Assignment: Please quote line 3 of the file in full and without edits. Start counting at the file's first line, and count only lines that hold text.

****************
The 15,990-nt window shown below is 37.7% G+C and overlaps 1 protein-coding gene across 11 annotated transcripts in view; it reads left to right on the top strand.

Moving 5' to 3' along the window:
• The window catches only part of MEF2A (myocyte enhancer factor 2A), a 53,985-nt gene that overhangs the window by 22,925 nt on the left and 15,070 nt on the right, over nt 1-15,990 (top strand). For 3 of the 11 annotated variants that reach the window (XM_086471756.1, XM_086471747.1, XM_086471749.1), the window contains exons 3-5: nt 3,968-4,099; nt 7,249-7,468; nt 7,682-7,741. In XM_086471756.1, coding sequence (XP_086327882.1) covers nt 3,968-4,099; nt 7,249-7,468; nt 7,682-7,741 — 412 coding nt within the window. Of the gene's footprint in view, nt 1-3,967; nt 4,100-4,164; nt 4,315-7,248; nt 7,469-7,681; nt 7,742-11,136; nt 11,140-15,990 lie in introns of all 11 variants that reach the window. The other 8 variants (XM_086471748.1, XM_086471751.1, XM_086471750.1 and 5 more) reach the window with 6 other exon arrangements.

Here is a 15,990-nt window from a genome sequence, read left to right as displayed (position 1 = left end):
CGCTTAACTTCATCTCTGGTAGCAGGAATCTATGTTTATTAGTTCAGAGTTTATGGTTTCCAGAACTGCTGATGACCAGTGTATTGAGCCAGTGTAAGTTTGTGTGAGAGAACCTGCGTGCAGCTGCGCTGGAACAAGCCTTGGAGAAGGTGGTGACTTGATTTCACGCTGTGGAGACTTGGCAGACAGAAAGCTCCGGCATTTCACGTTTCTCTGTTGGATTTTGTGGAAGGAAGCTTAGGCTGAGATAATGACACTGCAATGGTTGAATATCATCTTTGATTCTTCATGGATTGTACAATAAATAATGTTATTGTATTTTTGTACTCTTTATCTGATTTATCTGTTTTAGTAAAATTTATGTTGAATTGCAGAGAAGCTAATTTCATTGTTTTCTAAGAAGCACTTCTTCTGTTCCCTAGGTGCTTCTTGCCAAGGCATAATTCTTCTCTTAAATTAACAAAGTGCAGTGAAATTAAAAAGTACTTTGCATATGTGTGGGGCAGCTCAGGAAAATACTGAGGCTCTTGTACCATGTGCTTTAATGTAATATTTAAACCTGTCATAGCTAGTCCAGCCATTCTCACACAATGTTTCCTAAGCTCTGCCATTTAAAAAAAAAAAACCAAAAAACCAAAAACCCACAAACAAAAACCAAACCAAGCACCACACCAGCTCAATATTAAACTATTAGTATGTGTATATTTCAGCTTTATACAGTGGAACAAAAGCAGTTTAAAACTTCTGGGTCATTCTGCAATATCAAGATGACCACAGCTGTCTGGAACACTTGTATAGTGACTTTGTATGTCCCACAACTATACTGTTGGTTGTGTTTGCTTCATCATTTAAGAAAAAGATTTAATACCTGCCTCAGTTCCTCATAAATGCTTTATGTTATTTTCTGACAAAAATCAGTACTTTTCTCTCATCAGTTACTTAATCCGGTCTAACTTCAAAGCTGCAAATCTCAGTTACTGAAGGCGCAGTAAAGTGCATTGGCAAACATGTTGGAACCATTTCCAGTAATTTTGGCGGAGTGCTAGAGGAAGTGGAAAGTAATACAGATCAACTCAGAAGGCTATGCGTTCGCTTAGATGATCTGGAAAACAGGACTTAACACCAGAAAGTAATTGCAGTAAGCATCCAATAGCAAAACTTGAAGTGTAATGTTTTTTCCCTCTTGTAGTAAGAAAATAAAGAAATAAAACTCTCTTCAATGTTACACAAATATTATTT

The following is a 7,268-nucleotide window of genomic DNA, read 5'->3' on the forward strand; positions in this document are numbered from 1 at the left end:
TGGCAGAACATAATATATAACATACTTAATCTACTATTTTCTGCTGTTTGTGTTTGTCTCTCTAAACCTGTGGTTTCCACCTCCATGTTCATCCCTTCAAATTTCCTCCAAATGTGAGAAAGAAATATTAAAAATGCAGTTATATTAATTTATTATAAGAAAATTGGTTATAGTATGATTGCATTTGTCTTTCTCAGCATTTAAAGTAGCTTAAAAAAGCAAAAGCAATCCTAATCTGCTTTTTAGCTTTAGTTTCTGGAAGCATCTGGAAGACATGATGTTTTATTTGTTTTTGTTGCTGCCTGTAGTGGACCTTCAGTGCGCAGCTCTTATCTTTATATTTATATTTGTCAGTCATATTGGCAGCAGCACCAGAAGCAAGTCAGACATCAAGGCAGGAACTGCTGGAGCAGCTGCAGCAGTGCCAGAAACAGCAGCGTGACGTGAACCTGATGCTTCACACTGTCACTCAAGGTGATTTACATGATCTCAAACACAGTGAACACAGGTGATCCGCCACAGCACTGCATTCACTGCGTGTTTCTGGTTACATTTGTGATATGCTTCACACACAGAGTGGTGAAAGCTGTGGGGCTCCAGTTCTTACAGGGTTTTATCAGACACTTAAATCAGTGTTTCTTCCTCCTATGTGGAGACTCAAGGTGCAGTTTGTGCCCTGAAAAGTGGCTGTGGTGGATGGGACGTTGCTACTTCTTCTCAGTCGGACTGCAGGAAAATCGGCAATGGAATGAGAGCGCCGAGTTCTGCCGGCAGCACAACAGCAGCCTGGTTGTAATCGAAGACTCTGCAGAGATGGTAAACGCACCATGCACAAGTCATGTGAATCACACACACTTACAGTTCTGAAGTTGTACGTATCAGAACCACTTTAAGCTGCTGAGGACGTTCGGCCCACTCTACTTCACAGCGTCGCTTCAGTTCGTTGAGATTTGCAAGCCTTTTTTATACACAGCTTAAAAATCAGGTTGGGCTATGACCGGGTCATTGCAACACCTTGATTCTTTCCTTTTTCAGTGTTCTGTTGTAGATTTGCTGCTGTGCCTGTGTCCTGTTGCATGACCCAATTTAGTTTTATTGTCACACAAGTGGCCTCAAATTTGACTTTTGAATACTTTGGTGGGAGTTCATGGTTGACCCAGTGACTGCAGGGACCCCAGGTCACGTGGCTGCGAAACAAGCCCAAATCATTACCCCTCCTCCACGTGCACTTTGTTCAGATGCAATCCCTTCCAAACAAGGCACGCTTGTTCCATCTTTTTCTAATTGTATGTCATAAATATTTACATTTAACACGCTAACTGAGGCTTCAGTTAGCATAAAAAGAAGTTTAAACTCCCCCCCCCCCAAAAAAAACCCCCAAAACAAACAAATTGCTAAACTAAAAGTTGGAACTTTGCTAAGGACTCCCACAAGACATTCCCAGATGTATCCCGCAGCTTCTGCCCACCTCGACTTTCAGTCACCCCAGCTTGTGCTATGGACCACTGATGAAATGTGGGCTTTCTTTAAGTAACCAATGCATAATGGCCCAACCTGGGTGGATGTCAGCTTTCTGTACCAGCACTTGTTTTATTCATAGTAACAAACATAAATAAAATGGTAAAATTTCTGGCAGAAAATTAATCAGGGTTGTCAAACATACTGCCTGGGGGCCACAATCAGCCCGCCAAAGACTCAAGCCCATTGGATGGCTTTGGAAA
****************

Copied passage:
• The window catches only part of MEF2A (myocyte enhancer factor 2A), a 53,985-nt gene that overhangs the window by 22,925 nt on the left and 15,070 nt on the right, over nt 1-15,990 (top strand). For 3 of the 11 annotated variants that reach the window (XM_086471756.1, XM_086471747.1, XM_086471749.1), the window contains exons 3-5: nt 3,968-4,099; nt 7,249-7,468; nt 7,682-7,741. In XM_086471756.1, coding sequence (XP_086327882.1) covers nt 3,968-4,099; nt 7,249-7,468; nt 7,682-7,741 — 412 coding nt within the window. Of the gene's footprint in view, nt 1-3,967; nt 4,100-4,164; nt 4,315-7,248; nt 7,469-7,681; nt 7,742-11,136; nt 11,140-15,990 lie in introns of all 11 variants that reach the window. The other 8 variants (XM_086471748.1, XM_086471751.1, XM_086471750.1 and 5 more) reach the window with 6 other exon arrangements.